We can’t all be perverts like yourselves – who pervert the truth for their own sick entertainment.

  • klimmer

    Not to mention – does not kids reading violent mangas and salarymen reading porn and sports rags on trains constitute sexual harassment? Making only women wear office lady uniforms – isnt that sexual harassment? The list goes on.

    In the final analysis, it’s just a bunch of otaku going – this is OK in Japan and Japanese, but not OK for non-Japanese. No foreigner is the least bit bothered or offended by WaiWai. I’d be very surprised if anyone took these articles at face value.

  • klimmer


    I don’t recall WaiWai causing any permanent damage or inciting a war because of some article.
    WaiWai articles have no truth to it, hence no truth was perverted. The name itself WaiWai (meaning crooked 歪) should have clued you in on the value of the contents.

  • Chris, I don’t think that article really contradicts what BEA is saying. Sure, a lot of the stuff which Mainichi reprinted was untrue. But it was all sourced from Japanese tabloids — as they were careful to note in each article — so it’s not like this stuff wasn’t being circulated to the local audience as well.

    The core objection here, I think, is that the people reading this stuff overseas are not familiar enough with Japan to recognize that these articles are likely to be very exaggerated or outright false. Most people reading this stuff through the likes of Fark and Digg don’t know what a weekly magazine is in Japan, any more than a typical Japanese person would understand the distinction between USA Today, the National Enquirer and the Weekly World News.

    Sure, there are some participants in the argument who want to sanitize Japan’s image to the world, which is not really a good or ethical thing. But I don’t think that’s really the main point of the arguments against Mainichi. The real anger comes from the fact that the message was transmitted in a way that misled the audience as to what it meant: people were buying the stories as true.

    Now, I agree with BEA when it comes to one question. Why are the housewives showing anger at Mainichi for “sexual harassment,” but not at the trashy magazines who published this crap in the first place? I’m not saying that one was necessarily more virtuous than the other here — just that if one is worthy of scorn based solely on the attitude behind the content, the other should be just as worthy of scorn.

  • Hi Joe,

    Thanks for your comment. Actually I think I didn’t really understand the point that BEA was making in the first part of their comment… but in any case my point was just to establish that my use of “largely fabricated” was sourced (should have included that link in the article).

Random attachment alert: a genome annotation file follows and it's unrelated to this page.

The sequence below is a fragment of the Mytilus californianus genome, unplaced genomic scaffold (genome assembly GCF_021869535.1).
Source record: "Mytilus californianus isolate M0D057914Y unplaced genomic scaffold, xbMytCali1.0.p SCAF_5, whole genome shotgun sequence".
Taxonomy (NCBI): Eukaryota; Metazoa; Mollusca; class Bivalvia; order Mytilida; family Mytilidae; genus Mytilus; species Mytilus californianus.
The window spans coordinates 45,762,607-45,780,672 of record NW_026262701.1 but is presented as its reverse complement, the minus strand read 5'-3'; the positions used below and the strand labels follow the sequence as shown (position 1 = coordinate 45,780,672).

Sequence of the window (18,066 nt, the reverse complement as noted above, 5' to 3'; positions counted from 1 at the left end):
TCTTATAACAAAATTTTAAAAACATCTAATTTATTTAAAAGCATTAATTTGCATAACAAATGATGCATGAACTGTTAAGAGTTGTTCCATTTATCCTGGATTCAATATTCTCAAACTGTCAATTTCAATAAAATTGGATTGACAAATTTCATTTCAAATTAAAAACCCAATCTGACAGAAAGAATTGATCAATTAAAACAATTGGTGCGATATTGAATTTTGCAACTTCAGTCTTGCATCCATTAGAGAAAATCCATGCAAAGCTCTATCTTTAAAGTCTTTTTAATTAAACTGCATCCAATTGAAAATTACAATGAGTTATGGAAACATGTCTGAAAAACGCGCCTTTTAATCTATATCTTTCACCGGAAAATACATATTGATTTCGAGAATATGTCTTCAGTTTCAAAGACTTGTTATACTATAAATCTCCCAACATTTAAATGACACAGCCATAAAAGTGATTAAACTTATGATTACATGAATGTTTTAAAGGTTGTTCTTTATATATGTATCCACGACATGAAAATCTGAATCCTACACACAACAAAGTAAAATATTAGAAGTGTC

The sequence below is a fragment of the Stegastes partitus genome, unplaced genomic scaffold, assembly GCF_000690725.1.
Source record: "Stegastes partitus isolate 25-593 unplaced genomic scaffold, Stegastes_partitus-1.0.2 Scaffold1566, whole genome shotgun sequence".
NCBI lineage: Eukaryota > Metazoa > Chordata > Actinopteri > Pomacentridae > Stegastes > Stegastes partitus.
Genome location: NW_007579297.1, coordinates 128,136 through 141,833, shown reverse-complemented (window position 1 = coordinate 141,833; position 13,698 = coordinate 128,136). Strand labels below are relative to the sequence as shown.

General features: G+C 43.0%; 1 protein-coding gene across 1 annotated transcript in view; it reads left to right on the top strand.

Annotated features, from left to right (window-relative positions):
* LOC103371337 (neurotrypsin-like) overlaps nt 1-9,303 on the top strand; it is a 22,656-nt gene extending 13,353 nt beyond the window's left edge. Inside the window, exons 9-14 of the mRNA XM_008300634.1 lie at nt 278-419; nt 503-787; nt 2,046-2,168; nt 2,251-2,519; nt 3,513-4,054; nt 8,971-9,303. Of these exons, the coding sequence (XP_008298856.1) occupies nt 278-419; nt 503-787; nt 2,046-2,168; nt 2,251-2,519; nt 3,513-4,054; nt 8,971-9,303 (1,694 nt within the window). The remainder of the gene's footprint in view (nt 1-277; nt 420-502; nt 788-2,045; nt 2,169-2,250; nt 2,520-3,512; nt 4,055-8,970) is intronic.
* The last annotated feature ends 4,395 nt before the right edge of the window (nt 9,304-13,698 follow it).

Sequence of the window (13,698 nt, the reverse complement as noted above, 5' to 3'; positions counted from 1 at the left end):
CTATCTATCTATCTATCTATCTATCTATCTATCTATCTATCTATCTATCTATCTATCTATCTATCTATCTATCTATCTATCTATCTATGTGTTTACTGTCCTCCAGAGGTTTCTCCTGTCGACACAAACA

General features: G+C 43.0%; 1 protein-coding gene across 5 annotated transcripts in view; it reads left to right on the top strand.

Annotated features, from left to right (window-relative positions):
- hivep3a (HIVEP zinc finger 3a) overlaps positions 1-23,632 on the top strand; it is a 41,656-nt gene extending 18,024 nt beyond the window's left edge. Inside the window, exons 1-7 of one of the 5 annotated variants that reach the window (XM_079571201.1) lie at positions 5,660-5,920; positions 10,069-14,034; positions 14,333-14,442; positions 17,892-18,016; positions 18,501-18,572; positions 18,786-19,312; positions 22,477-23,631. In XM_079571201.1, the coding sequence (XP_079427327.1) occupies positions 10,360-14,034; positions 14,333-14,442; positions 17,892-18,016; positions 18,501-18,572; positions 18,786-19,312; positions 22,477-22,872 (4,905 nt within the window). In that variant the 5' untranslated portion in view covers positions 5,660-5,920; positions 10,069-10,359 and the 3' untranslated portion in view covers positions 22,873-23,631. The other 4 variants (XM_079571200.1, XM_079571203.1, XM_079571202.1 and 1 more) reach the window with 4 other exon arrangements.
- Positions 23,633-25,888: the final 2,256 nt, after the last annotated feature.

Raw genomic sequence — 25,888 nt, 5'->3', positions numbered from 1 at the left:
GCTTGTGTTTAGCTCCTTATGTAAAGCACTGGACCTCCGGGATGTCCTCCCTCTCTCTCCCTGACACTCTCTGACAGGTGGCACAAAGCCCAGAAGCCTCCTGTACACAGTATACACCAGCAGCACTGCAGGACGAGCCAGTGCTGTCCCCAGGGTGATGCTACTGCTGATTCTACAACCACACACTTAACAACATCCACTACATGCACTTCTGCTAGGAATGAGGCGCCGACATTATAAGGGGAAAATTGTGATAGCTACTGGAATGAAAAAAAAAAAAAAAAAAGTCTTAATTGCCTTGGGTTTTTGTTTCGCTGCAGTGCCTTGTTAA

In terms of the double standard of charging Mainichi with “sexual harassment” but not the trashy magazines, it’s again a difference between a national newspaper that “everybody” reads (in Japan), and a weekly specifically targeting a particular audience. It’s a bit like someone hanging the poster of the naked women in their private room (trashy tabloids which can be ignored), as opposed to hanging it on the wall of the office (shared space everybody uses). Mainichi is a national newspaper, hence it is seen to correspond to the latter in this analogy. Not sure whether that’s a valid analogy when you’re talking about the English version (different audience, different context etc.), but that’s the thinking behind this.

    Michi Kaifu commented in English on the “disclaimer” issue in a separate post (original in English):

    The problem is that people do not read such disclaimers. Japanese readers would dismiss it a total nonsense by looking at the source, but from the eyes of English speakers who don’t know Japan very well, it is a part of a Japanese national newspaper and one of the small amount of English information about Japan. It can be very misleading for them. It could get away if it were a part of the original stupid tabloids or Conell’s personal blog, but since it is a part of mainichi.co.jp domain, it is clearly inescapable.

    To take up what BEA hints at though, I’ve heard as well that this is not only about WaiWai — there were apparently a lot of “bottled up grievences that were not expressed” before this all came out. So in this sense the “sexual harassment” card is maybe being overplayed here — this is not exclusively about WaiWai.

  • […] Another story is about a scandalous and misogynistic English-language newspaper column in Japan called WaiWai, which has now come to the attention of Japanese-readers. Besides talking about the story, this article translates some Japanese commentary on the subject that would not otherwise be available to an audience in English. Many Japanese women consider the abusive stories and language in this column sexual harassment. […]

  • We’re translating this post for GVO Italian, and it struck me how WaiWai columns could be misleading for Italians who have no or little clue about Japan media environment & culture

    I think we cannot stress enough that, as Michi Kaifu wrote: “people do not read such disclaimers”, and that for foreigners is dangerously misleading to read such stories published in English by major trusted media companies…

    Thanks, Chris, for the brilliant summary of such complicated issue (again, for non-Japanese audiences)!

  • Hi Bernardo,

    Thanks so much! Sorry for this very late response, I am very grateful for the translation to Italian (and Spanish!). The issue is indeed very complicated… and I have the feeling (for the most part) misrepresented in English. So I’m glad to hear that you found the summary so informative.